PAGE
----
Australian Coastal Systems: Beaches, Barriers and Sediment Compartments

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Australian Coastal Systems: Beaches, Barriers and Sediment Compartments Author: Format: Hardback First Published: Published By: Springer Nature Switzerland AG Pages: 1241 Illustrations and other contents: 200 Tables, color; 693 Illustrations, color; 42 Illustrations, black and white; XXV, 1241 p. 735 illus., 693 illus. in color. In 2 volumes, not available separately. Language: English ISBN: 9783030142933 Categories: , , , , ,

This book describes the entire coast and beaches and barrier systems of Australia. It covers the coastal processes and systems that form and impact Australia’s 30.000 km coast, 12.000 beaches and 2750 barrier systems. These processes include geology, geomorphology, climate, waves, tides, currents, sediment supply, as well as coastal ecosystems. The coast is divided into tropical northern and southern temperate provinces, within which are seven divisions, 23 regions and 354 coastal sediment compartments each of which is described in detail in the 34 chapters. Within these systems are the full range of wave through tide-dominated beaches and barriers ranging from cheniers to massive transgressive dune systems together with a range of onshore and longshore sand transport systems. This is an up to date reference for the entire coast, its present condition and likely responses to the impacts of climate change.

Weight2.411 kg

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Author Biography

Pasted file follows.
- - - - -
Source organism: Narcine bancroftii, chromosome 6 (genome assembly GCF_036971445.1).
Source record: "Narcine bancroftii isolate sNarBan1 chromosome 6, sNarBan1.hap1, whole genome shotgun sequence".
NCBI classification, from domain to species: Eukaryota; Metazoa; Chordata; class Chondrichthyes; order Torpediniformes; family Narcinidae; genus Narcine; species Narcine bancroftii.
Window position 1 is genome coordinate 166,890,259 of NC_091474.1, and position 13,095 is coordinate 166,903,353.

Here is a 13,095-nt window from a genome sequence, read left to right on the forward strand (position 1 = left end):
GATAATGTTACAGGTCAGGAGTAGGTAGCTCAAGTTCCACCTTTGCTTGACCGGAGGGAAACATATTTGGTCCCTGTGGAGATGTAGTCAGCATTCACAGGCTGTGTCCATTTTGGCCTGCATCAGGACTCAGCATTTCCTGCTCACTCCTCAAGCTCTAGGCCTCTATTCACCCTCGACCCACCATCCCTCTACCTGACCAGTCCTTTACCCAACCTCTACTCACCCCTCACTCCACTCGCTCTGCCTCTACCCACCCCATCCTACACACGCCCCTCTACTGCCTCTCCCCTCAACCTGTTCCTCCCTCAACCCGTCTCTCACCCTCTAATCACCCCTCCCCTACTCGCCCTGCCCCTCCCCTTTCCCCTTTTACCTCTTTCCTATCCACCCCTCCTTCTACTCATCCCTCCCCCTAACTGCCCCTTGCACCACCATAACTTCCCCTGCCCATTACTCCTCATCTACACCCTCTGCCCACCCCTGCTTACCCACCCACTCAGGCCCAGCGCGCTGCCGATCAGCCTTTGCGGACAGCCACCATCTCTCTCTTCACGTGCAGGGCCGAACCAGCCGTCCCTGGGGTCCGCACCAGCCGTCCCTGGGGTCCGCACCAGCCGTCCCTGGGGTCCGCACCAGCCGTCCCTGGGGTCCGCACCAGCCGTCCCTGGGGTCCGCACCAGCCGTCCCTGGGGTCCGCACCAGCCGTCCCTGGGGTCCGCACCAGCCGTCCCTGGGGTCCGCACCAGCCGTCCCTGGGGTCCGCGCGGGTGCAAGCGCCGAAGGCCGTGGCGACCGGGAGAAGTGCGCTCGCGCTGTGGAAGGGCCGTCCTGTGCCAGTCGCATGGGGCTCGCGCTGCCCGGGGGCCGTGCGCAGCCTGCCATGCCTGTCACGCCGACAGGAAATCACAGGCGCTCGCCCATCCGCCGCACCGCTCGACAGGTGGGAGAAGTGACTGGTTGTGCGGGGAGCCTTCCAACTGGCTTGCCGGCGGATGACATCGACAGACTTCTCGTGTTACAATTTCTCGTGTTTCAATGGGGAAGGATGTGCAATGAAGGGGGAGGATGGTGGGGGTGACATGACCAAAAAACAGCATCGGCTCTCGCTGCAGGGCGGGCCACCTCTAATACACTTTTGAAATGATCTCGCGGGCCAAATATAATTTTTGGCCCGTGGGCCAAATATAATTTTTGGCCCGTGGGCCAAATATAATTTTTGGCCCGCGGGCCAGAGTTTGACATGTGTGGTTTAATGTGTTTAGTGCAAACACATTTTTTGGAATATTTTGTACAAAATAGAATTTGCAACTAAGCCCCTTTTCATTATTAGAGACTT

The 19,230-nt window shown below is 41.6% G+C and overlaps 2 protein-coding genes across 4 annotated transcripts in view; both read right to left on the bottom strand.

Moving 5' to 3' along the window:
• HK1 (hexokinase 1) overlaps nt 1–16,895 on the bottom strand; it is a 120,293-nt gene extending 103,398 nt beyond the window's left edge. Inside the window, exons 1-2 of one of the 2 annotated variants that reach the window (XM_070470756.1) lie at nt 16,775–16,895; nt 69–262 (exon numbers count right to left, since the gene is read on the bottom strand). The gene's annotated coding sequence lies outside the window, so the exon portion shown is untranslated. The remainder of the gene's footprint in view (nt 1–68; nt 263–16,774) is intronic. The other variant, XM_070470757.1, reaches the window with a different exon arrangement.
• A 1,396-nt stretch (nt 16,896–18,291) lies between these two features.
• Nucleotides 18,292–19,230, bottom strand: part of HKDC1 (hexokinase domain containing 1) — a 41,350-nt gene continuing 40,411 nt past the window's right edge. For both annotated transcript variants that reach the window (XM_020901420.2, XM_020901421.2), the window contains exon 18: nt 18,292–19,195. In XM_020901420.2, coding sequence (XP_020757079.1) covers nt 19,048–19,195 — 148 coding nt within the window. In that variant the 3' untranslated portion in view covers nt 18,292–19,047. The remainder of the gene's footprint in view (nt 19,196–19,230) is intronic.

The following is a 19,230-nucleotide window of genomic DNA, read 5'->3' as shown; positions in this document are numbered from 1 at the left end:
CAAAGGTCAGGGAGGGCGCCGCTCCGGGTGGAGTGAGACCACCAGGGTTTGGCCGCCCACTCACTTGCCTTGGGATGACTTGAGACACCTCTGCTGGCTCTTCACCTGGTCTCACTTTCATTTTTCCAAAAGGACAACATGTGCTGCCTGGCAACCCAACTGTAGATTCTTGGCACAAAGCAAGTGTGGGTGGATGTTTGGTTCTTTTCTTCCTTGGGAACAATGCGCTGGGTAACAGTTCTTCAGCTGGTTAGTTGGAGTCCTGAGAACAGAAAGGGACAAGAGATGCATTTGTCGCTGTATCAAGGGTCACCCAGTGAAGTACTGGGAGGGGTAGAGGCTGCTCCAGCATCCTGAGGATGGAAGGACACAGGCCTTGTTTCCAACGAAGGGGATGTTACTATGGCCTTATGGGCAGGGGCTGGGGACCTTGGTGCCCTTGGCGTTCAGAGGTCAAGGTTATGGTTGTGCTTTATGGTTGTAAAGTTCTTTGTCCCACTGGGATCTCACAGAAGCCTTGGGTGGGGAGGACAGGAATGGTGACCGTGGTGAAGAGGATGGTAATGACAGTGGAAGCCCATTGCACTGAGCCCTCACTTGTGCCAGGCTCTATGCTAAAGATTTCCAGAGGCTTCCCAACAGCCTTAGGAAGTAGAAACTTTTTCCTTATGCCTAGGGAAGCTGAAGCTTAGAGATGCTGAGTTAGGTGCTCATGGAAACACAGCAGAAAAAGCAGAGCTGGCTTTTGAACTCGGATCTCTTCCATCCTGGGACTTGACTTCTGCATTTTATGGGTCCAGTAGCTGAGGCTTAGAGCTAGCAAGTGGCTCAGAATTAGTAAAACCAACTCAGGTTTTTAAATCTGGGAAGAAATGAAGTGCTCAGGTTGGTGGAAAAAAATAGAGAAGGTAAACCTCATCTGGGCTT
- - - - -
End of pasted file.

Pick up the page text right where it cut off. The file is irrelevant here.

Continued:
Andrew Short is a marine scientist specializing in coastal processes and beach morphodynamics. He has degrees from the University of Sydney (BA Hons), University of Hawaii (MA), and Louisiana State University (PhD in Marine Science). He commenced his academic career as an assistant professor in the Coastal Studies Institute at Louisiana State University where he worked on the coasts of north Alaska and Brazil. He then moved to the School of Earth Sciences Macquarie University where he began his intensive study of beach systems around the Australian coast, which ultimately led to the development of the "Australian" beach models in collaboration with his colleague Don Wright. In 1977, he took up a position at the University of Sydney where he remained in the School of Geosciences until 2007. He has also been visiting professor at the Virginia Institute of Marine Science, Utrecht University, the University of Auckland, the University of Ulster, the Universidade Federal Rio Grande (Brazil), and the Universidade Federal do Santa Catarina (Brazil). He has conducted beach research on the coasts of North and South America, including north Alaska and Hawaii, and Brazil, Europe, New Zealand, Korea, South Africa, and the entire Australian coast. His main area of research and publication is in beach and surf zone morphodynamics, together with related interests in coastal dune and barrier systems, inner shelf morphodynamics, beach hazards and safety, coastal impacts of climate change, and coastal management. He is presently Honorary Professor in the School of Geosciences at the University of Sydney, Honorary Professorial Fellow in the School of Earth & Environmental Sciences at the University of Wollongong, Senior Coastal Scientist (part-time) with CoastalCOMS.com, and Chair of National Surfing Reserves (Australia). His extensive contribution to both coastal science and beach safety was recognized on Australia Day 2010 with the award of an Order of Australia Medal. Short has written 10 books, edited 4 books, and has over 200 scientific publications. His last book "Brazilian Beach Systems" covers the entire Brazilian coast and its seventeen coastal states. His most recent project, the "Australia Coastal Sediment Compartments" in collaboration with a small team of 'coastal experts' and funded by the National Climate Change Adaptation Research Facility, mapped and described all 354 coastal sediment compartments around the entire Australian coast as well as their likely response to climate change. These compartments form the basis for the present book "Australian Coastal Systems: beaches, barriers and sediment compartments" which is also based on his intimate knowledge of the entire Australian coast: its coastal processes, beaches and barrier systems.